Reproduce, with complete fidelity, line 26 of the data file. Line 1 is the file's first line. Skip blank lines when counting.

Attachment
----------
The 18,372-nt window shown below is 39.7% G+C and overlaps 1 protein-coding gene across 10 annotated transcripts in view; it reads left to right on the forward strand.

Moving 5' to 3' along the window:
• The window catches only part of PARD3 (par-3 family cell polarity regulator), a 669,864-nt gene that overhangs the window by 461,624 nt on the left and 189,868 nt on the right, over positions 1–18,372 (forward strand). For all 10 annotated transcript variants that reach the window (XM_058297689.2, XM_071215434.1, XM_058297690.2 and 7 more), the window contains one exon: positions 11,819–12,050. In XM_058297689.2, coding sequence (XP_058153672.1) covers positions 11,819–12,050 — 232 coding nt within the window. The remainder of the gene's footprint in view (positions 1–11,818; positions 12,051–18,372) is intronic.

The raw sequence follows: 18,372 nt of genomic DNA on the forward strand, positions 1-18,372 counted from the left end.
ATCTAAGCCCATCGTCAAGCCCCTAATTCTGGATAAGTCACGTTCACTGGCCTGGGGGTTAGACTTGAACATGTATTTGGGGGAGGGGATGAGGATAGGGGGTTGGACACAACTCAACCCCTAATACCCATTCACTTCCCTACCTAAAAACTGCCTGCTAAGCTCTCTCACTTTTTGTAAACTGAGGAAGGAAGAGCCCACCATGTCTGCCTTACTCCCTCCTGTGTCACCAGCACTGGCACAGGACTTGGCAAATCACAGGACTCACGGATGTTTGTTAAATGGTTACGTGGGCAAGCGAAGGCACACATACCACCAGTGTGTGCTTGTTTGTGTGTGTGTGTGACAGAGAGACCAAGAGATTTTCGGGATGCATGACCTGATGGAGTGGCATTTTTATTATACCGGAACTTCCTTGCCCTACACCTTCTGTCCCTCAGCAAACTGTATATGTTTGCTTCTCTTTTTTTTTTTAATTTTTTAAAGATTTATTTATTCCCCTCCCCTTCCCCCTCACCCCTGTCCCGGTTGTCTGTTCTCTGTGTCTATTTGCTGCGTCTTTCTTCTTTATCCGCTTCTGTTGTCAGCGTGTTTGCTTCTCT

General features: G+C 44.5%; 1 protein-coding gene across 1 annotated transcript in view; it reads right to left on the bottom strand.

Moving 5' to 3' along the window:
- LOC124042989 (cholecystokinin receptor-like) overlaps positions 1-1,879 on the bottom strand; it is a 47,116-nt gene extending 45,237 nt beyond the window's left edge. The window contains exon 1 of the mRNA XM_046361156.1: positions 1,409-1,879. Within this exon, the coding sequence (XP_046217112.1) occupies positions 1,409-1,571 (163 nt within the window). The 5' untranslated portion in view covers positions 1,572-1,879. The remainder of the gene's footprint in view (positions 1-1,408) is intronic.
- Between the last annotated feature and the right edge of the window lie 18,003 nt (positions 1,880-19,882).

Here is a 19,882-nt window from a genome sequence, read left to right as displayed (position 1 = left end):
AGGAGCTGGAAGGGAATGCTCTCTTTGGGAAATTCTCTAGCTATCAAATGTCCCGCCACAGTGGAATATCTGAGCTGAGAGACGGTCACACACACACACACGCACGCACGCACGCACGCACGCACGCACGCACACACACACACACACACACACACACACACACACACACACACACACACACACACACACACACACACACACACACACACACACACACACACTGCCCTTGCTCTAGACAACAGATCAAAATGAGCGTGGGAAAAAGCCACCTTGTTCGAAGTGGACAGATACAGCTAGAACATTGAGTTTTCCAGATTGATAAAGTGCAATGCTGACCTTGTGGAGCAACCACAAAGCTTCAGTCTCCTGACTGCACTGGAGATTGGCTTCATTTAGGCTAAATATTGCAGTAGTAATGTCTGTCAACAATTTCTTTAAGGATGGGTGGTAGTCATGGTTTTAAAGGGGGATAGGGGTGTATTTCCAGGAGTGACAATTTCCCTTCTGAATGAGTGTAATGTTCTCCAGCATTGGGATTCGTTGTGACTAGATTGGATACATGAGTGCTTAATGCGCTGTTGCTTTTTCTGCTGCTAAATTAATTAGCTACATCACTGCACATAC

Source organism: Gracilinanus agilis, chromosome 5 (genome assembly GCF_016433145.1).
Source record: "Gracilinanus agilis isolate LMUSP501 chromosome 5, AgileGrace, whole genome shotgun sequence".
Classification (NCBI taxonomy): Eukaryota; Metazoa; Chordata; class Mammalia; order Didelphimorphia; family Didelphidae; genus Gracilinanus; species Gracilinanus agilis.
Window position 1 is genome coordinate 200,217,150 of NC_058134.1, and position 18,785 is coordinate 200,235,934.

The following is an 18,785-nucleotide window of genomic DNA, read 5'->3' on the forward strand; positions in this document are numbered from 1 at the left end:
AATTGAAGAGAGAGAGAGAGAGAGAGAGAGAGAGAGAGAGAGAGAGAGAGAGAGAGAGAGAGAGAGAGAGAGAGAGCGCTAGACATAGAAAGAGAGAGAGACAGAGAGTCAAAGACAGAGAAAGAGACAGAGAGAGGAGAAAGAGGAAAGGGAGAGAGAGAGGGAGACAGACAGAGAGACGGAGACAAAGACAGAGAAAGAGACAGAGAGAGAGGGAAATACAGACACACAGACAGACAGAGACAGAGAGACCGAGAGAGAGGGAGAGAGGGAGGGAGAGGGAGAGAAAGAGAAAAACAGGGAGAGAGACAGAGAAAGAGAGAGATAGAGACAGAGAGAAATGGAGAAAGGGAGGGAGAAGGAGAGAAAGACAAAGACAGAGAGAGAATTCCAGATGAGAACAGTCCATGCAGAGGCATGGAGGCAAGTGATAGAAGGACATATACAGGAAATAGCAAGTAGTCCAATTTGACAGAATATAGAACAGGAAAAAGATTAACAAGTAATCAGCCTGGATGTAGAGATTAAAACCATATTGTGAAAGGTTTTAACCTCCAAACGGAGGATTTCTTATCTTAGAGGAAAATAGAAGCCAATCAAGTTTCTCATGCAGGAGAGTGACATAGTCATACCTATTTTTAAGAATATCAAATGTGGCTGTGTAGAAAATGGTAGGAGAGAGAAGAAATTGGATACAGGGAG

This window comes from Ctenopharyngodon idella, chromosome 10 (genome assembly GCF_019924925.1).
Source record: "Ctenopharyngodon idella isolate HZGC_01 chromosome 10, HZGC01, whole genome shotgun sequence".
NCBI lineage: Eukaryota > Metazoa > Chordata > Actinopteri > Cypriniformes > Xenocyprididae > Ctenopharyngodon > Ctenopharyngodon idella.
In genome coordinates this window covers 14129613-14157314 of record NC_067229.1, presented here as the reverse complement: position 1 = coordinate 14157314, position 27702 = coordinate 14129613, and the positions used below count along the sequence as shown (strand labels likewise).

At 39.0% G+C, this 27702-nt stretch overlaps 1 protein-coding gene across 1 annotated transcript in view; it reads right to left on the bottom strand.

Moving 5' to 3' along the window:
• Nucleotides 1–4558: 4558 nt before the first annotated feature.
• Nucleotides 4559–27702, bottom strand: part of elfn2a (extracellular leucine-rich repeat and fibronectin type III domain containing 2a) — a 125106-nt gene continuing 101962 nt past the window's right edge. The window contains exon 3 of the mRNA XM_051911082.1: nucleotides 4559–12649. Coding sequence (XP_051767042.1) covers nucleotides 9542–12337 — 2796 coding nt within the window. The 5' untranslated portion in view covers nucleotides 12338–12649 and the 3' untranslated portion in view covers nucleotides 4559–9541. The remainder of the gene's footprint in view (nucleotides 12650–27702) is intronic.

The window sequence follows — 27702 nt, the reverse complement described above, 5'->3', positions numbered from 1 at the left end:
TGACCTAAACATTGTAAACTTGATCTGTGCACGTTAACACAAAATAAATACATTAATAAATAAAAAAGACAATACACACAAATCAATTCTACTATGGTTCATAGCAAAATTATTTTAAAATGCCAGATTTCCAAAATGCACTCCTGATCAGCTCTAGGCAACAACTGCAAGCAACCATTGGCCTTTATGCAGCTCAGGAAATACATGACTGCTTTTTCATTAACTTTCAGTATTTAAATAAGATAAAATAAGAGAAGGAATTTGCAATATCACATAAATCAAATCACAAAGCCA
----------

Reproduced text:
The window sequence follows — 27702 nt, the reverse complement described above, 5'->3', positions numbered from 1 at the left end: